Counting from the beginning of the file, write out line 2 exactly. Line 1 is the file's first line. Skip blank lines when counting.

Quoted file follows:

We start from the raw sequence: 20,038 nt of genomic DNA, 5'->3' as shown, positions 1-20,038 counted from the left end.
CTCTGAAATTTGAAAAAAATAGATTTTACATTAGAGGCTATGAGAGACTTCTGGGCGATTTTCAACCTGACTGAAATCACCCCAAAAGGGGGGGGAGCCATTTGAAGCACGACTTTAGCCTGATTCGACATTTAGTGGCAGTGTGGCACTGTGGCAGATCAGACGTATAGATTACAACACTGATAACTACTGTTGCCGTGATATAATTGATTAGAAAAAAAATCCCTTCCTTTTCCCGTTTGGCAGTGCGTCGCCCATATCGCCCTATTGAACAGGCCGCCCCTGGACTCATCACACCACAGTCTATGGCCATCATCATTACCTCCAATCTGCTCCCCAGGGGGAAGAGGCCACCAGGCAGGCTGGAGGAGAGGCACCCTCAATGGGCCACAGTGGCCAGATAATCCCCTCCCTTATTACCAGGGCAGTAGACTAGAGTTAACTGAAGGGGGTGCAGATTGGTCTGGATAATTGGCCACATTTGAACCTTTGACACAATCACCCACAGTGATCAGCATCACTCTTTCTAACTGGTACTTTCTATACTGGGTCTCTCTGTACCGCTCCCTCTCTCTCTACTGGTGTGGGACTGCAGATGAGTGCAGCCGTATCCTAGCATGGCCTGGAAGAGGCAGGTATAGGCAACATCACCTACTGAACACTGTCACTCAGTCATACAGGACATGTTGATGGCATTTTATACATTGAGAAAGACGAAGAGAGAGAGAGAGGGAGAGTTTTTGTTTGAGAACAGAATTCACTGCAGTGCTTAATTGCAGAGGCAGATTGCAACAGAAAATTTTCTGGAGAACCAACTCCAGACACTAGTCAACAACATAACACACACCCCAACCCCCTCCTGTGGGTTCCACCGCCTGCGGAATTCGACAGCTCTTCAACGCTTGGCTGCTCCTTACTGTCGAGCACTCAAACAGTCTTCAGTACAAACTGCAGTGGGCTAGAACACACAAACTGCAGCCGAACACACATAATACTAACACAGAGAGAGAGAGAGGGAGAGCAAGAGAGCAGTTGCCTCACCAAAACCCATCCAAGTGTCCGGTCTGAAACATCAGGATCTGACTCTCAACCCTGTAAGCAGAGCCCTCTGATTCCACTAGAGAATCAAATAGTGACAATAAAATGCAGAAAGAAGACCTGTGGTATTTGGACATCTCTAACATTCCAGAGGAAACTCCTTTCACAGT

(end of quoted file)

CTCTGAAATTTGAAAAAAATAGATTTTACATTAGAGGCTATGAGAGACTTCTGGGCGATTTTCAACCTGACTGAAATCACCCCAAAAGGGGGGGGAGCCATTTGAAGCACGACTTTAGCCTGATTCGACATTTAGTGGCAGTGTGGCACTGTGGCAGATCAGACGTATAGATTACAACACTGATAACTACTGTTGCCGTGATATAATTGATTAGAAAAAAAATCCCTTCCTTTTCCCGTTTGGCAGTGCGTCGCCCATATCGCCCTATTGAACAGGCCGCCCCTGGACTCATCACACCACAGTCTATGGCCATCATCATTACCTCCAATCTGCTCCCCAGGGGGAAGAGGCCACCAGGCAGGCTGGAGGAGAGGCACCCTCAATGGGCCACAGTGGCCAGATAATCCCCTCCCTTATTACCAGGGCAGTAGACTAGAGTTAACTGAAGGGGGTGCAGATTGGTCTGGATAATTGGCCACATTTGAACCTTTGACACAATCACCCACAGTGATCAGCATCACTCTTTCTAACTGGTACTTTCTATACTGGGTCTCTCTGTACCGCTCCCTCTCTCTCTACTGGTGTGGGACTGCAGATGAGTGCAGCCGTATCCTAGCATGGCCTGGAAGAGGCAGGTATAGGCAACATCACCTACTGAACACTGTCACTCAGTCATACAGGACATGTTGATGGCATTTTATACATTGAGAAAGACGAAGAGAGAGAGAGAGGGAGAGTTTTTGTTTGAGAACAGAATTCACTGCAGTGCTTAATTGCAGAGGCAGATTGCAACAGAAAATTTTCTGGAGAACCAACTCCAGACACTAGTCAACAACATAACACACACCCCAACCCCCTCCTGTGGGTTCCACCGCCTGCGGAATTCGACAGCTCTTCAACGCTTGGCTGCTCCTTACTGTCGAGCACTCAAACAGTCTTCAGTACAAACTGCAGTGGGCTAGAACACACAAACTGCAGCCGAACACACATAATACTAACACAGAGAGAGAGAGAGGGAGAGCAAGAGAGCAGTTGCCTCACCAAAACCCATCCAAGTGTCCGGTCTGAAACATCAGGATCTGACTCTCAACCCTGTAAGCAGAGCCCTCTGATTCCACTAGAGAATCAAATAGTGACAATAAAATGCAGAAAGAAGACCTGTGGTATTTGGACATCTCTAACATTCCAGAGGAAACTCCTTTCACAGT